21 February 2013

A Jiu Jitsu Brunch: Advancing Positions, life on the mat:


(In advance I want to thank Paul Gorman for his insights during this conversation, as well as Jay Jack for insights on this subject in other conversations about the following, I'm sure their insights probably show up below.)

Sport vs Brazilian Jiu Jitsu for self-defense?

One of the great, and often neglected training tools in any martial artist’s tool kit are the post training conversations.  These can cover a wide range of topics, and leave the realm of Jiu-jitsu altogether but they generally have some kind of jiu jitsu focus at some point. Even when they do veer off the topic of BJJ, these conversations bring us closer together as teammates and make us more open to sharing our techniques, and asking each other questions.  So talk people.

Today as we shot the breeze about training, someone posed a question to me that I think led to a useful framework for thinking about sport BJJ and BJJ as self-defense.

The question that provoked my thoughts was this. “Now you are more into Jiu Jitsu as self defense and don’t care so much for the sport aspect right?”

It’s a valid question and one I think betrays a fundamental misunderstanding of what sport BJJ should be as opposed to what it sometimes is.  Or maybe I should say, what sport BJJ can be.

Sport BJJ evolved from a specific set of strategic goals found in sound self-defense oriented BJJ.  The problem immediately arises though that once you set your art into a gaming model, people invariably become concerned with winning that game. There isn’t anything wrong with that, but if we think of our art as also martial, it is important that we start forming these delineations, of sport only technique/strategy, vs any situation technique/strategy in our minds in an honest way. We also need to be able to communicate these differences in equally honest and well-defined ways. Keep the context straight.  I want to avoid thinking I can fight and defend myself just because I have an excellent sitting guard. I’ve actually seen people who think they can fight because of this attribute. I think this must be a mistake.  Self-defense begins with sound BJJ, not the flying triangle, or the latest turtle attacks. 

For the record, I love sport BJJ and all the sport specific games that have evolved within that context. It is easy to admire skill, dedication and effort. However, tournament glory isn’t for everyone. Some players (most?) are in a BJJ academy to learn how to defend themselves not win medals. There is some potential for confusion though as the training for both sport BJJ and self-defense BJJ is essentially the same. Rolling. This is the secret of BJJ’s success as an effective martial art of self-defense (the same is true of wrestling and Judo). Rolling is just sparring for grapplers.  We try, at nearly 100% power and effort, to apply our techniques against resisting opponents who are trying to do the same thing to us. Grapplers have a lot of experience dealing with live, resisting opponents.  This makes translating training hall skills to real world situations pretty easy. We train how we fight, and that makes all the difference.  But how do you know you are doing well in training and affecting good BJJ strategy beyond submitting your opponent?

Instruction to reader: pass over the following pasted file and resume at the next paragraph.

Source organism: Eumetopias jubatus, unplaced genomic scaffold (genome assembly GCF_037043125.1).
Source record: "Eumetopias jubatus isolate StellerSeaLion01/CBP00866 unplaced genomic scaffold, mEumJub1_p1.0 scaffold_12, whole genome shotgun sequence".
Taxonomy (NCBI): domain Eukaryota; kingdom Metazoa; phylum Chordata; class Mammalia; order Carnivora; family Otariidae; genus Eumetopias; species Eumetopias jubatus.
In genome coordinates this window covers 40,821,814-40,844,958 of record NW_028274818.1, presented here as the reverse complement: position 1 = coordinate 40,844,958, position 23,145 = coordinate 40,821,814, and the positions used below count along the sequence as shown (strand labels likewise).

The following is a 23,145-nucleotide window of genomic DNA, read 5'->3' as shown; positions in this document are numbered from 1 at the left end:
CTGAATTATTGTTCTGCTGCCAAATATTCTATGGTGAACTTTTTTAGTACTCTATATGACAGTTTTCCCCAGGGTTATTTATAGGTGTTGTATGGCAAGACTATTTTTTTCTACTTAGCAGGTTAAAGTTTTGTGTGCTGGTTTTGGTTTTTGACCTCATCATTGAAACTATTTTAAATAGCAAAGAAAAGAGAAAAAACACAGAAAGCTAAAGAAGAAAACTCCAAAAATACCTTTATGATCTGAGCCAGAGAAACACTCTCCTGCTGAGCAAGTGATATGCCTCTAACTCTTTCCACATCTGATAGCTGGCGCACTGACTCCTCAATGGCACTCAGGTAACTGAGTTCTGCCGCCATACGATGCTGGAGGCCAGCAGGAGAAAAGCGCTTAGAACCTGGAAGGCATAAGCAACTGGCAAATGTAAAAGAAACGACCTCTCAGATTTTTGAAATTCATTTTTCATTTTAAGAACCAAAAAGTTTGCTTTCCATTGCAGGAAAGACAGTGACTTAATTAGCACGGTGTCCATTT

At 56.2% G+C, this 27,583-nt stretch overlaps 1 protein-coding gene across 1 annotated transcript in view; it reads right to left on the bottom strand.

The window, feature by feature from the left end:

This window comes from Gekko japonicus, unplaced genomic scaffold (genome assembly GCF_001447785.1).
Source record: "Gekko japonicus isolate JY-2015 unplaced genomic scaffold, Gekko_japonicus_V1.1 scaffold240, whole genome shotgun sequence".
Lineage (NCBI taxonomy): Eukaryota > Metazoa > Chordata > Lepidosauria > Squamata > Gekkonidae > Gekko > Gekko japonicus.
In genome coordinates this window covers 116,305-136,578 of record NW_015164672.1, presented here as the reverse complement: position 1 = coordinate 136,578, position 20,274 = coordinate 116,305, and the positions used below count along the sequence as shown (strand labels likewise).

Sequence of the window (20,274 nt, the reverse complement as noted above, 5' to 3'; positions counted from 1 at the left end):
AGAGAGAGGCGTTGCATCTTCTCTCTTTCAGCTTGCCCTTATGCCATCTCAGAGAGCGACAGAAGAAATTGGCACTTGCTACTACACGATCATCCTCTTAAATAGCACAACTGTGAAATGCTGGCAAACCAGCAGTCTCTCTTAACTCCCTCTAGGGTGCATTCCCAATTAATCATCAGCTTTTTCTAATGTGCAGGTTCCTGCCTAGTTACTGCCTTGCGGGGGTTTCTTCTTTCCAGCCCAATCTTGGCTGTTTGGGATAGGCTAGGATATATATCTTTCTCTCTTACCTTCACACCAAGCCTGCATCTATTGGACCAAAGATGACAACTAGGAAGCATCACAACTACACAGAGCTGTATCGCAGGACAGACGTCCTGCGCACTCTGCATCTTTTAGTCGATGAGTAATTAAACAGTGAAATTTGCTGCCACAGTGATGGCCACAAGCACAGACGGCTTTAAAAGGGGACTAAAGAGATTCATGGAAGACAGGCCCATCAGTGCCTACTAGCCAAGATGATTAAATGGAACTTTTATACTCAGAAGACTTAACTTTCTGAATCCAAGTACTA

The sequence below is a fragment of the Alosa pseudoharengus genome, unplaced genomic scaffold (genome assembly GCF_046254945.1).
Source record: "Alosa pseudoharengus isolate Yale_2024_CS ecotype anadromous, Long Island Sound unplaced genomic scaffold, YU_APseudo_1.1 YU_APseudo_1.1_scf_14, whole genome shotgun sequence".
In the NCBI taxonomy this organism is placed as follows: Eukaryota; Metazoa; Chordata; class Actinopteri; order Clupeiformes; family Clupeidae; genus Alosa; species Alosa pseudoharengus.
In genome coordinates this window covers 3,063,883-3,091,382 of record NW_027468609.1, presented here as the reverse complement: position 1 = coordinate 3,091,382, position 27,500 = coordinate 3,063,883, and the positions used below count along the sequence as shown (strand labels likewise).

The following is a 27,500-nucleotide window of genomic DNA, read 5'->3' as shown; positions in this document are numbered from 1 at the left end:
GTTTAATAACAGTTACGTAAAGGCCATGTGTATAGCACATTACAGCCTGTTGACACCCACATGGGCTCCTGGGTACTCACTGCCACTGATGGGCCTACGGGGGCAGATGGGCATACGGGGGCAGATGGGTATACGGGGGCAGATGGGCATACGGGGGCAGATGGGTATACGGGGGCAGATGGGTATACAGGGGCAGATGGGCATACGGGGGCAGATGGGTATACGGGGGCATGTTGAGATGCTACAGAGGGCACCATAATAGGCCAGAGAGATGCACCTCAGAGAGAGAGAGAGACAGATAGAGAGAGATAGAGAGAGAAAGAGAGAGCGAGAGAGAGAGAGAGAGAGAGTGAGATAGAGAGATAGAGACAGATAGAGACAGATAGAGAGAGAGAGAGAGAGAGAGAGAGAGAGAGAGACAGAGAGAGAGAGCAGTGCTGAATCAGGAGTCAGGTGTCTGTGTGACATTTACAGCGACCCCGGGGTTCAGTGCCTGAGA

BJJ strategy is based on a system of positional hierarchy.  Strategically there is a worst place to be, and a best place to be, and a sea of better than positions in between.  The points systems of BJJ competition evolved from this positional hierarchy and the point system was designed to encourage competitors to use good BJJ to earn points and win time limited matches.  In BJJ we want to win the take down, failing that we want to escape from the bottom, stay on top, pass the guard, work to submit an opponent etc.  That is BJJ strategy. That is what the point system of sport BJJ was meant to encourage. If you were earning points in a competition you were doing good BJJ, the whole point of which is to control your opponent’s movement through positional dominance.  And positional dominance is important because it is the pathway to submitting your opponent with high percentage techniques, or beating your opponent with strikes (on the street obviously) from a position of safety that can itself lead to high percentage submissions, or more beatings. That is the inherent logic of BJJ and what the point system was meant to reinforce.